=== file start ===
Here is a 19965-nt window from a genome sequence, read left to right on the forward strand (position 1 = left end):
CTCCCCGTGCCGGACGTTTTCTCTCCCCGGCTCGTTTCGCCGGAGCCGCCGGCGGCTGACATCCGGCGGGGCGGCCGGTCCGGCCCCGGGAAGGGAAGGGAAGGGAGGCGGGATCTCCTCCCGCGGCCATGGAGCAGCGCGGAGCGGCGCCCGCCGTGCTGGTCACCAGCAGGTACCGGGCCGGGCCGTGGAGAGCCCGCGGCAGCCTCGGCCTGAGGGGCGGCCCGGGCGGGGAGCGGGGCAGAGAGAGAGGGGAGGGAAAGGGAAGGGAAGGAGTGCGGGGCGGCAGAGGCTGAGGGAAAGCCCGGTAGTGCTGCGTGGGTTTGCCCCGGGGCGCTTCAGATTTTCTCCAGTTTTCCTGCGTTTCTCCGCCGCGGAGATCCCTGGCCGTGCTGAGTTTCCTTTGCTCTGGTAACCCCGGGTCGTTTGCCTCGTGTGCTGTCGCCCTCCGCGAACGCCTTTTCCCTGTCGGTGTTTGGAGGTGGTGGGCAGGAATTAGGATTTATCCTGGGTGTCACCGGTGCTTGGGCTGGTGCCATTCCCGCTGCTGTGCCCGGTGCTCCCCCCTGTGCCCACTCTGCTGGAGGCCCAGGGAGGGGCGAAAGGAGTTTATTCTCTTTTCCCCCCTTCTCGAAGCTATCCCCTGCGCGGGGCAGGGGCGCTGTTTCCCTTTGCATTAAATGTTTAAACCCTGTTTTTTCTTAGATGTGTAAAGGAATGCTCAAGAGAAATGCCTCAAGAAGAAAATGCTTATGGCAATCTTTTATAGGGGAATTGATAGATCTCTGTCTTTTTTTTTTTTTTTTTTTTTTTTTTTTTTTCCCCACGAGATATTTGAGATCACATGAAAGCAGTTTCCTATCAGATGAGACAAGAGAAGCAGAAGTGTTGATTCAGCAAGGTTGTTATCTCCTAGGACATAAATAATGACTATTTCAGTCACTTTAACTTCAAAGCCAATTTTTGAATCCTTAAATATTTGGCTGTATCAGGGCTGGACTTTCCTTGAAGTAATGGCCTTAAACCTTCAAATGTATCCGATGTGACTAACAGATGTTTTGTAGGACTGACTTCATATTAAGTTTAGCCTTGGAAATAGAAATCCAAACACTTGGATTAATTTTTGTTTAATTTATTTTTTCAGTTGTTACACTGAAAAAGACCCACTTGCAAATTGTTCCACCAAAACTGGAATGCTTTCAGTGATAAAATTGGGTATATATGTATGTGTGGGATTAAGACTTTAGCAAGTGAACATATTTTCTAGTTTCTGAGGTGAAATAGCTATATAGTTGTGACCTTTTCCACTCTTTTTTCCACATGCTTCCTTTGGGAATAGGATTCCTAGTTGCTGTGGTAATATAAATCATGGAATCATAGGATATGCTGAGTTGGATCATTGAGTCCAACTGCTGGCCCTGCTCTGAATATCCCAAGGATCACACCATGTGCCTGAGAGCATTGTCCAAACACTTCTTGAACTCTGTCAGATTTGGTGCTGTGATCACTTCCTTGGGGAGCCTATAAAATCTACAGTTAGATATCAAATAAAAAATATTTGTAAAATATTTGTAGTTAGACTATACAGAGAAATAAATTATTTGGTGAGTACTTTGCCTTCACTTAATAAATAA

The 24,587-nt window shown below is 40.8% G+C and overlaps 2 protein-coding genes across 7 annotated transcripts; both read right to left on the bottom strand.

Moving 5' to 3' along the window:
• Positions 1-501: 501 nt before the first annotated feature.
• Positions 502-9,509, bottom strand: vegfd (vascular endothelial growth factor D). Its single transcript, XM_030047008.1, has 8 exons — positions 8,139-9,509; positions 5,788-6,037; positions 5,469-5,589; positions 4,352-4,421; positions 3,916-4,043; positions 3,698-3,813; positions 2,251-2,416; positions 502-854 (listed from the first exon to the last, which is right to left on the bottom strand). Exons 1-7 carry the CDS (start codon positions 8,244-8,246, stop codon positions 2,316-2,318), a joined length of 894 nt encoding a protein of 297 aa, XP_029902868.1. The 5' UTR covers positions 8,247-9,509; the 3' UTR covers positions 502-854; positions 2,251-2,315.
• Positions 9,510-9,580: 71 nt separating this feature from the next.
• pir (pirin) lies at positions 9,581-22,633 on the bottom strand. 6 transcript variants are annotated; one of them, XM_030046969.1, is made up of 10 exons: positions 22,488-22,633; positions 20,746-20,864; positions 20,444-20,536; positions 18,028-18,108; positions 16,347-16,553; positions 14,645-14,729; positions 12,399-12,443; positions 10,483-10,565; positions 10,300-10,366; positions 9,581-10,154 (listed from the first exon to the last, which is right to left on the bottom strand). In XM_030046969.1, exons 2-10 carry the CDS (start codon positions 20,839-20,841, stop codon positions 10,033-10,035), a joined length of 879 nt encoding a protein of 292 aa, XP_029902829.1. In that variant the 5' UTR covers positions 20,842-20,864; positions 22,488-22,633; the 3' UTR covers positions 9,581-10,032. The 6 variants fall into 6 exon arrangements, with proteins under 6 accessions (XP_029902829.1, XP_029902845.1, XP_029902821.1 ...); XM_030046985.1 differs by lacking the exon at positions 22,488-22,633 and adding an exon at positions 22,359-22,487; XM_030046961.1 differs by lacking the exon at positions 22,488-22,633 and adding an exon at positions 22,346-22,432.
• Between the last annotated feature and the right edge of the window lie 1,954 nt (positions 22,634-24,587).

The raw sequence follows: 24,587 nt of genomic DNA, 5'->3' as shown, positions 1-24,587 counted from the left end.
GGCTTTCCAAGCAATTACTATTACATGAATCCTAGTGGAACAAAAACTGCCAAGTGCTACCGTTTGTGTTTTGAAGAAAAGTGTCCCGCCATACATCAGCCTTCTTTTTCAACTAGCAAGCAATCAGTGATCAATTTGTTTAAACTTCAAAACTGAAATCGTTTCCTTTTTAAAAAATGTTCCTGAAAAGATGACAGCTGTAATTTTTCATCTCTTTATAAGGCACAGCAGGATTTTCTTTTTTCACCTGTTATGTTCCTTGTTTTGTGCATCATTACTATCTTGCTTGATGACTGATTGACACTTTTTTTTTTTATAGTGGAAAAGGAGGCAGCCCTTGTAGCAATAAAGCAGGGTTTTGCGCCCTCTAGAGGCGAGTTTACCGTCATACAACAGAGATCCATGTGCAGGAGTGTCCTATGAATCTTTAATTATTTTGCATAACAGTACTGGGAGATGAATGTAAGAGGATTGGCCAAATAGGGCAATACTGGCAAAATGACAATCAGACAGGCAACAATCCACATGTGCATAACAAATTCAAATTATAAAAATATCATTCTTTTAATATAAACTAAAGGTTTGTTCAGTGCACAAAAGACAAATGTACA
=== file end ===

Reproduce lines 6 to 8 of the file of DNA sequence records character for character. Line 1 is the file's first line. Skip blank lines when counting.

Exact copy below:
• Positions 502-9,509, bottom strand: vegfd (vascular endothelial growth factor D). Its single transcript, XM_030047008.1, has 8 exons — positions 8,139-9,509; positions 5,788-6,037; positions 5,469-5,589; positions 4,352-4,421; positions 3,916-4,043; positions 3,698-3,813; positions 2,251-2,416; positions 502-854 (listed from the first exon to the last, which is right to left on the bottom strand). Exons 1-7 carry the CDS (start codon positions 8,244-8,246, stop codon positions 2,316-2,318), a joined length of 894 nt encoding a protein of 297 aa, XP_029902868.1. The 5' UTR covers positions 8,247-9,509; the 3' UTR covers positions 502-854; positions 2,251-2,315.
• Positions 9,510-9,580: 71 nt separating this feature from the next.
• pir (pirin) lies at positions 9,581-22,633 on the bottom strand. 6 transcript variants are annotated; one of them, XM_030046969.1, is made up of 10 exons: positions 22,488-22,633; positions 20,746-20,864; positions 20,444-20,536; positions 18,028-18,108; positions 16,347-16,553; positions 14,645-14,729; positions 12,399-12,443; positions 10,483-10,565; positions 10,300-10,366; positions 9,581-10,154 (listed from the first exon to the last, which is right to left on the bottom strand). In XM_030046969.1, exons 2-10 carry the CDS (start codon positions 20,839-20,841, stop codon positions 10,033-10,035), a joined length of 879 nt encoding a protein of 292 aa, XP_029902829.1. In that variant the 5' UTR covers positions 20,842-20,864; positions 22,488-22,633; the 3' UTR covers positions 9,581-10,032. The 6 variants fall into 6 exon arrangements, with proteins under 6 accessions (XP_029902829.1, XP_029902845.1, XP_029902821.1 ...); XM_030046985.1 differs by lacking the exon at positions 22,488-22,633 and adding an exon at positions 22,359-22,487; XM_030046961.1 differs by lacking the exon at positions 22,488-22,633 and adding an exon at positions 22,346-22,432.